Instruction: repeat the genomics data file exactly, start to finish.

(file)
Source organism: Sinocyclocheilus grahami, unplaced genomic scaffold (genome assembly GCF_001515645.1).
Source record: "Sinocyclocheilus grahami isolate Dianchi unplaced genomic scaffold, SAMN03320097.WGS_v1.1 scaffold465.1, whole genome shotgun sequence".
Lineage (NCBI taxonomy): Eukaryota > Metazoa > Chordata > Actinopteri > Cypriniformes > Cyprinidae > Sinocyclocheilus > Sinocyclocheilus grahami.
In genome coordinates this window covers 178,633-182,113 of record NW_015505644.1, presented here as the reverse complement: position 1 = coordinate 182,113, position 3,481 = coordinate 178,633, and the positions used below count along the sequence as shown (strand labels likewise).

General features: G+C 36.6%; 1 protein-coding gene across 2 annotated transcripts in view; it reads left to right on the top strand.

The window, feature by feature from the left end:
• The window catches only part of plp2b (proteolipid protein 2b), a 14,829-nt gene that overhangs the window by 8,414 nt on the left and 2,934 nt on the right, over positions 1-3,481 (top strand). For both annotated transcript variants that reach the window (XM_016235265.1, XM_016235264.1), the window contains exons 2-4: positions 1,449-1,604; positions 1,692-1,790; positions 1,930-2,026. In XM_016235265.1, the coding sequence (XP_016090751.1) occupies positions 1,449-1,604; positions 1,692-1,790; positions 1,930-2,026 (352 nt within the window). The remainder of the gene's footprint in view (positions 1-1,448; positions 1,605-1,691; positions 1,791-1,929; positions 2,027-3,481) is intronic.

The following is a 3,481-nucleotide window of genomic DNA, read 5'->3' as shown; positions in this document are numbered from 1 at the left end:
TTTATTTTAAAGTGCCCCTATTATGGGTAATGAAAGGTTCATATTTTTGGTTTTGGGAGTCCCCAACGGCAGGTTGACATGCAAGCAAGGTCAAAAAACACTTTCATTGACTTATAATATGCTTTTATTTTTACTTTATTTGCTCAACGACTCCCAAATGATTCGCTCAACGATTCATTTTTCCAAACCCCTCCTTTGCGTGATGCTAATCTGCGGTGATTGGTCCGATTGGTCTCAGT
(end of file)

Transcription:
Source organism: Sinocyclocheilus grahami, unplaced genomic scaffold (genome assembly GCF_001515645.1).
Source record: "Sinocyclocheilus grahami isolate Dianchi unplaced genomic scaffold, SAMN03320097.WGS_v1.1 scaffold465.1, whole genome shotgun sequence".
Lineage (NCBI taxonomy): Eukaryota > Metazoa > Chordata > Actinopteri > Cypriniformes > Cyprinidae > Sinocyclocheilus > Sinocyclocheilus grahami.
In genome coordinates this window covers 178,633-182,113 of record NW_015505644.1, presented here as the reverse complement: position 1 = coordinate 182,113, position 3,481 = coordinate 178,633, and the positions used below count along the sequence as shown (strand labels likewise).

General features: G+C 36.6%; 1 protein-coding gene across 2 annotated transcripts in view; it reads left to right on the top strand.

The window, feature by feature from the left end:
• The window catches only part of plp2b (proteolipid protein 2b), a 14,829-nt gene that overhangs the window by 8,414 nt on the left and 2,934 nt on the right, over positions 1-3,481 (top strand). For both annotated transcript variants that reach the window (XM_016235265.1, XM_016235264.1), the window contains exons 2-4: positions 1,449-1,604; positions 1,692-1,790; positions 1,930-2,026. In XM_016235265.1, the coding sequence (XP_016090751.1) occupies positions 1,449-1,604; positions 1,692-1,790; positions 1,930-2,026 (352 nt within the window). The remainder of the gene's footprint in view (positions 1-1,448; positions 1,605-1,691; positions 1,791-1,929; positions 2,027-3,481) is intronic.

The following is a 3,481-nucleotide window of genomic DNA, read 5'->3' as shown; positions in this document are numbered from 1 at the left end:
TTTATTTTAAAGTGCCCCTATTATGGGTAATGAAAGGTTCATATTTTTGGTTTTGGGAGTCCCCAACGGCAGGTTGACATGCAAGCAAGGTCAAAAAACACTTTCATTGACTTATAATATGCTTTTATTTTTACTTTATTTGCTCAACGACTCCCAAATGATTCGCTCAACGATTCATTTTTCCAAACCCCTCCTTTGCGTGATGCTAATCTGCGGTGATTGGTCCGATTGGTCTCAGT